American Heart Association Guidelines
In 2000, the American Heart Association (AHA) published the Dietary Guidelines for Healthy American Adults. The title is a bit off base: The AHA created the recommendations for all healthy Americans older than two years old.* Here are the guidelines:
- Eat a variety of fruits and vegetables, especially dark green, orange, or yellow—the high-oxidant foods.
- Eat a variety of grain products, especially whole grains.
- Eat low-fat or fat-free dairy products. You can use low-fat cheese and yogurt, fat-free sour cream, fat-free cottage cheese, and reduced- or low-fat milk.
- Make seafood a key part of your diet.
- Include legumes—beans of any sort, from navy and fava to black and green. Beans are rich in protein and soluble fiber—the kind that sweeps away cholesterol before it can clog your arteries.
- Add poultry (skin removed) and lean meats.
- Limit cholesterol-boosters such as saturated fats and trans fatty acids.
Notes: Trans fatty acids are found in vegetable oil that has been mixed with hydrogen, or hydrogenated. The process transforms the unsaturated vegetable oil to a more saturated form, such as solid margarine. Look for foods with monounsaturated fats and polyunsaturated fats. Monounsaturated fats (for example, olive, canola, and peanut oils) are those that begin to harden when refrigerated. Polyunsaturated fats (for example, safflower, corn, and other oils) always remain completely liquid.
- Limit intake of foods that are high in calories and low in nutrition, including foods with high sugar content such as soft drinks or candy.
- Consume less than a level teaspoon (2,400 milligrams) of salt per day.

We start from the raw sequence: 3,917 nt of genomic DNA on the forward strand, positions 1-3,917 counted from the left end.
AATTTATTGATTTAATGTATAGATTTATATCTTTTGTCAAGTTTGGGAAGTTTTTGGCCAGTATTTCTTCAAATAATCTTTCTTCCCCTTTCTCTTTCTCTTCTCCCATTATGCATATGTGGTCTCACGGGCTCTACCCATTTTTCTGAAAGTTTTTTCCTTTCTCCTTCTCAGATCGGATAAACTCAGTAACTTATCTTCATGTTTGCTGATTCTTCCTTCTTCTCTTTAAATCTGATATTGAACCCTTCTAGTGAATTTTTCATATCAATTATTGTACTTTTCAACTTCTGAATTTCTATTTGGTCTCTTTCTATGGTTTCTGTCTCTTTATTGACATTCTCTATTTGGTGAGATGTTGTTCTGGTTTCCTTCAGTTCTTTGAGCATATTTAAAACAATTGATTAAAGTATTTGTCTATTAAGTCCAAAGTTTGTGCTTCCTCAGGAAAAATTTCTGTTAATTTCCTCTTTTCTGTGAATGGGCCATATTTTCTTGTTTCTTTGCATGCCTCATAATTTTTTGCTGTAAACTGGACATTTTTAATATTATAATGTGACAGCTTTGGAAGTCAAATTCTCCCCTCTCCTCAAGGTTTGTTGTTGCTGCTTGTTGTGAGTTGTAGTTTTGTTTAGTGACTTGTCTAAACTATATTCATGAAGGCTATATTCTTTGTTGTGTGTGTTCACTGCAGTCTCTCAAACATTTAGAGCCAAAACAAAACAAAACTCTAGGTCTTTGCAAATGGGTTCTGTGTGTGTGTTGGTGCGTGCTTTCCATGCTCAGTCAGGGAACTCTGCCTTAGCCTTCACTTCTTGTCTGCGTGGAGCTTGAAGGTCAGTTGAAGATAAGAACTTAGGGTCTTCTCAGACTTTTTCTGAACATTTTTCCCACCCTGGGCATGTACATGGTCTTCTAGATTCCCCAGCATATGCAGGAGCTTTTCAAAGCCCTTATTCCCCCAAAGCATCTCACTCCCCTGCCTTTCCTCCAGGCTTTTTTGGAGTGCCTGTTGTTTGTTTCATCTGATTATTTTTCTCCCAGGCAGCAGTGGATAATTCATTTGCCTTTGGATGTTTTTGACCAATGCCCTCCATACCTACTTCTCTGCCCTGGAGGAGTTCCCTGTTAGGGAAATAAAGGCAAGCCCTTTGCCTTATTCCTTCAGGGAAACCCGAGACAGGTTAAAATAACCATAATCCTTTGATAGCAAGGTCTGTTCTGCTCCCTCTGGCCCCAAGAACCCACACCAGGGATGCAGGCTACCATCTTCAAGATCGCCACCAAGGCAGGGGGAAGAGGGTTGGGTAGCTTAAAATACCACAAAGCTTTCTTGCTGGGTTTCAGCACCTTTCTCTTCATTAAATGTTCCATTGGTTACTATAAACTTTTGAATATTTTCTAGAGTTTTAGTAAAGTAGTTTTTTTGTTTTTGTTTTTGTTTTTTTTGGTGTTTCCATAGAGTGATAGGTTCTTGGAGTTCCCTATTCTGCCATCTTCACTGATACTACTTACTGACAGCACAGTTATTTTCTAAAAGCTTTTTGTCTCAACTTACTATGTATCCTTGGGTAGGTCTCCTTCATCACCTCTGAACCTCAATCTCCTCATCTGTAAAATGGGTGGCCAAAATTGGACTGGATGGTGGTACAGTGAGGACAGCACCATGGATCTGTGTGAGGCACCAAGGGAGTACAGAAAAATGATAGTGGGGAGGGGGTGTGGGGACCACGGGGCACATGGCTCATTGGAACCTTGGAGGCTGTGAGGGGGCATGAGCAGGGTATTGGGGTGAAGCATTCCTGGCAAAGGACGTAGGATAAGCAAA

Notes: People with high blood pressure should consider adhering to the more stringent Dietary Approaches to Stop Hypertension (DASH), an eating program created by the National Heart, Lung, and Blood Institute.
- Women should consume no more than one alcoholic drink per day; men no more than two. (One drink amounts to 12 ounces of beer, 4 ounces of wine, or 1.5 ounces of 80-proof liquor.)
Notes: You may kick up the taste of a few classic recipes by adding a touch of beer, wine, and even bourbon. After all, a little bit of alcohol may be good for you. Not long ago, doctors at Beth Israel Deaconess Medical Center in Boston completed the largest study on alcohol and heart health to date. Their findings: Men who consumed one alcoholic drink three to seven days a week had a much lower risk of heart disease than those who drank less often.
*The AHA's Dietary Guidelines is an eating plan for healthy Americans. For higher-risk individuals—those with diabetes, cardiovascular disease, or lipid disorders, for example—the AHA advises following the National Cholesterol Education Program's Therapeutic Lifestyle Changes (TLC) diet, a form of medical nutrition therapy developed by the National Institutes of Health (www.nhlbi.nih.gov/chd/lifestyles.htm). Women who are pregnant or breast-feeding should talk to their healthcare provider, a registered dietitian, or a licensed dietitian or nutritionist about their special dietary needs.